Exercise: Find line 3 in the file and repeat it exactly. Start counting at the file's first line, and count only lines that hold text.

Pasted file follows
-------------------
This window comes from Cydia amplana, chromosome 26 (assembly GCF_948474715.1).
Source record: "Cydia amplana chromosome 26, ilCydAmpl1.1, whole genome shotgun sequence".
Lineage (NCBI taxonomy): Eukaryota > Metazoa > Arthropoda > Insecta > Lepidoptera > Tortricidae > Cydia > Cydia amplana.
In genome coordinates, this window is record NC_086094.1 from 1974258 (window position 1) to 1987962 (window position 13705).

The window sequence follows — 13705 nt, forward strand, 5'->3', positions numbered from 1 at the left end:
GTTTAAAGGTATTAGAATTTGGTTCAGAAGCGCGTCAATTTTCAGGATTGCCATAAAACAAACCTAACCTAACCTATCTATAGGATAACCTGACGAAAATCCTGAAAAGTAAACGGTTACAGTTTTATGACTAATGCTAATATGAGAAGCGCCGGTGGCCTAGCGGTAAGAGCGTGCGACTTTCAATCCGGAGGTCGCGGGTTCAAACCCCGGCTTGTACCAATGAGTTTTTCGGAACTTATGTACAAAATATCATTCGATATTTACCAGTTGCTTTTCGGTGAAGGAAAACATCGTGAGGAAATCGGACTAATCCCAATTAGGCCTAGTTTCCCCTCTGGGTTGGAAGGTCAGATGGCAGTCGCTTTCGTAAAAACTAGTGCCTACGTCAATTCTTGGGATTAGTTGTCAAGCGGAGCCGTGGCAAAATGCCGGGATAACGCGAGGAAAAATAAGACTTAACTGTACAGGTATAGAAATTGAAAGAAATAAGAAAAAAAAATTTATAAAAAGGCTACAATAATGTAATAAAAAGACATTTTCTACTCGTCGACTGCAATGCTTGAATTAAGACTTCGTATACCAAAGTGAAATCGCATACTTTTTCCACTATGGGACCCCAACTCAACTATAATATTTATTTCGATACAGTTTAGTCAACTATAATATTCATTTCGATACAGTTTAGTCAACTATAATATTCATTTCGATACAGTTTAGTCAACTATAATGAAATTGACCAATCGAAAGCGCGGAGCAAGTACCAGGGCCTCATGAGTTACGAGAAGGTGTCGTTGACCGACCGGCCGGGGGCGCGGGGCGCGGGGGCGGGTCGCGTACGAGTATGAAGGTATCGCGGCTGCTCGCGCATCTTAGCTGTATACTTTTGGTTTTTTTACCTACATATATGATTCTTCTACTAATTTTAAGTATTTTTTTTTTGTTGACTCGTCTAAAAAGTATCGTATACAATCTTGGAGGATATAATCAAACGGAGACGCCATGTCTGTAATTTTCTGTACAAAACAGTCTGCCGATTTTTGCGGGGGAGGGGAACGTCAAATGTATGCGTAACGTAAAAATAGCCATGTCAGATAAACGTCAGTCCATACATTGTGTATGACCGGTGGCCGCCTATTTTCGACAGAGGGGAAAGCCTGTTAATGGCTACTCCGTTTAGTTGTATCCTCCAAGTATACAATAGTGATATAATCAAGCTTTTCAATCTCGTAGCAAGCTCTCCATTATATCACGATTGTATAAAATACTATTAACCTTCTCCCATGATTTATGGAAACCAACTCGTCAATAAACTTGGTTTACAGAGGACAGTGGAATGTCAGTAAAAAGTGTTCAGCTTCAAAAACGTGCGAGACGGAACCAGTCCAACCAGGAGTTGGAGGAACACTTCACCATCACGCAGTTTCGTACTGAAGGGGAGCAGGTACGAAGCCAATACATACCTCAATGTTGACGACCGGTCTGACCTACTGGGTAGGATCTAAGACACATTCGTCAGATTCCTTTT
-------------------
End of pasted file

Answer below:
Lineage (NCBI taxonomy): Eukaryota > Metazoa > Arthropoda > Insecta > Lepidoptera > Tortricidae > Cydia > Cydia amplana.